COMMENTARY

Born at the Wrong Time? Timing of Infant Birth and the Risk for Childhood Asthma

Tina V. Hartert, MD, MPH

Disclosures

January 05, 2009

 


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From 1985 to 2001 the prevalence of asthma worldwide has risen 100%. About 300 million people have asthma; over one quarter of a million people die each year from it; and deaths could increase by 20% in the next 10 years.[1] The problem is severe across the world, and developing countries are particularly burdened.[2] Efforts to find effective and targeted primary and secondary asthma prevention measures are needed: Currently, none exist.

One ubiquitous and modifiable environmental factor associated with asthma development is infant respiratory viral infections. However, whether severe infant respiratory viral infections cause asthma or merely serve as a marker for those genetically predisposed to develop asthma was unknown. In a paper in the American Journal of Respiratory and Critical CareMedicine, we addressed this issue by studying over 95,000 infants in our retrospective birth cohort, the Tennessee Asthma Bronchiolitis Study. We determined whether date of birth in relationship to the circulation of epidemic winter respiratory viruses conferred a differential risk of developing early childhood asthma.[3]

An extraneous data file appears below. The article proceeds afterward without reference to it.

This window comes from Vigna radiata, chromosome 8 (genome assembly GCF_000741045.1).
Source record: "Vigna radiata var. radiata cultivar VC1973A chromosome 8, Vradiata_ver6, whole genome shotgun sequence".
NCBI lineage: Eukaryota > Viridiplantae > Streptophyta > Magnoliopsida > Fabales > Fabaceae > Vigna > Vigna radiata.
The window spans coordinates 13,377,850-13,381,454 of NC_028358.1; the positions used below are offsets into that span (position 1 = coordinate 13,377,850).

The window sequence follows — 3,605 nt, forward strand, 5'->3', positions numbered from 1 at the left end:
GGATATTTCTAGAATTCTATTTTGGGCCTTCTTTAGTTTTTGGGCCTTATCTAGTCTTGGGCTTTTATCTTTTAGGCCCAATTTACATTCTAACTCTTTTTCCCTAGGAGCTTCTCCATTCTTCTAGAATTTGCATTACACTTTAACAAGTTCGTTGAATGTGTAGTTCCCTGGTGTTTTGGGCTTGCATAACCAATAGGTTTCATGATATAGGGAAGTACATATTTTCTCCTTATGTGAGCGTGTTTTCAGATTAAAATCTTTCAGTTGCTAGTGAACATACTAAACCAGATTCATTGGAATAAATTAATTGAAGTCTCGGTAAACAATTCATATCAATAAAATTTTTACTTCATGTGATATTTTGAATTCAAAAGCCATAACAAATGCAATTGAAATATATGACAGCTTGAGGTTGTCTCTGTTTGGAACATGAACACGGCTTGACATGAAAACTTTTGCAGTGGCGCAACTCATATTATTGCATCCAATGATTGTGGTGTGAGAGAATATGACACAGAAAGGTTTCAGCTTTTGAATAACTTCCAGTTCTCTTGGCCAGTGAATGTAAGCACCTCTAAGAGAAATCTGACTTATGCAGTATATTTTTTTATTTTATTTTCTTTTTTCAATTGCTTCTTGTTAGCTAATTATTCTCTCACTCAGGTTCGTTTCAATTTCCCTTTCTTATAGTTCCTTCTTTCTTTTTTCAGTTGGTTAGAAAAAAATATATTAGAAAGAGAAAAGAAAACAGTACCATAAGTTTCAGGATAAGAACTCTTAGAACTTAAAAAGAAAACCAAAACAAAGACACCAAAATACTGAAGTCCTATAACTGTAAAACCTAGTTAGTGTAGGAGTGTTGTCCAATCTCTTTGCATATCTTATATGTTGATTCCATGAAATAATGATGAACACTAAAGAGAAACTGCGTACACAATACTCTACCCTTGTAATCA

When an infant is born does confer a differential risk of developing childhood asthma, and this risk relates to the circulation of winter viruses. Infant age at the winter virus peak following an infant's birth independently predicts asthma development, with the highest risk being birth approximately 4 months prior to the winter virus peak, represented by birth in the fall months in the Northern hemisphere. Birth during this time conferred a nearly 30% increase in odds of developing asthma, and this relationship held true across 5 seasons of study with winter viral peaks shifting by up to 6 weeks in different study years. What's the next critical step in developing asthma prevention strategies? Support for studies designed to determine whether prevention of these ubiquitous infections during infancy prevents asthma.

That's my opinion. I'm Dr. Tina Hartert, Director for the Center for Asthma Research and Associate Professor of Medicine, Vanderbilt University School of Medicine.

 


 

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